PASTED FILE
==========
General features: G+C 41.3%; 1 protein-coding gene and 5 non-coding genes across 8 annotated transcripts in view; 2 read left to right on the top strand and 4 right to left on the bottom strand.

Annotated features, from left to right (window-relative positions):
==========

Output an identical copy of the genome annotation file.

General features: G+C 41.3%; 1 protein-coding gene and 5 non-coding genes across 8 annotated transcripts in view; 2 read left to right on the top strand and 4 right to left on the bottom strand.

Annotated features, from left to right (window-relative positions):